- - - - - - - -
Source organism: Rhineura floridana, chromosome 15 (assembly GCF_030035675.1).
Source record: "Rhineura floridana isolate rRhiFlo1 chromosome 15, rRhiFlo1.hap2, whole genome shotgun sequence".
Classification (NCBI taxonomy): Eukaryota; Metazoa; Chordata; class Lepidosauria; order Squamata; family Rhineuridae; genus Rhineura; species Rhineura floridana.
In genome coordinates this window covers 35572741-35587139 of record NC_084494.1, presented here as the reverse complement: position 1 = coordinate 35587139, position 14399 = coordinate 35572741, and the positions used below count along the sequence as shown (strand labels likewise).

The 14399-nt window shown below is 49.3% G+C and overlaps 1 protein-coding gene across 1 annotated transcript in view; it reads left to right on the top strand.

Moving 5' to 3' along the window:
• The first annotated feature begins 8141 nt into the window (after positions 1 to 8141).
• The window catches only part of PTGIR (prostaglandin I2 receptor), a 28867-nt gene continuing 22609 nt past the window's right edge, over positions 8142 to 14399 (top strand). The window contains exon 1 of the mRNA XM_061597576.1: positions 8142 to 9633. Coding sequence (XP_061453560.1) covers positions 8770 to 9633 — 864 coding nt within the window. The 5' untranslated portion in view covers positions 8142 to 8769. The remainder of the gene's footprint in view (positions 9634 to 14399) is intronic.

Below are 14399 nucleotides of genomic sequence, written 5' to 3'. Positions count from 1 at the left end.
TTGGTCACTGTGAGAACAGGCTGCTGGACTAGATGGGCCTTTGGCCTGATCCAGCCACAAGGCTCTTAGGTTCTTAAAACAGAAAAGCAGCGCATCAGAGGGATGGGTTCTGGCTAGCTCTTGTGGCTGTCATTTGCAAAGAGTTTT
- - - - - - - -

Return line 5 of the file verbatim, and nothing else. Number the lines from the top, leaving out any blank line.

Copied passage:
The 14399-nt window shown below is 49.3% G+C and overlaps 1 protein-coding gene across 1 annotated transcript in view; it reads left to right on the top strand.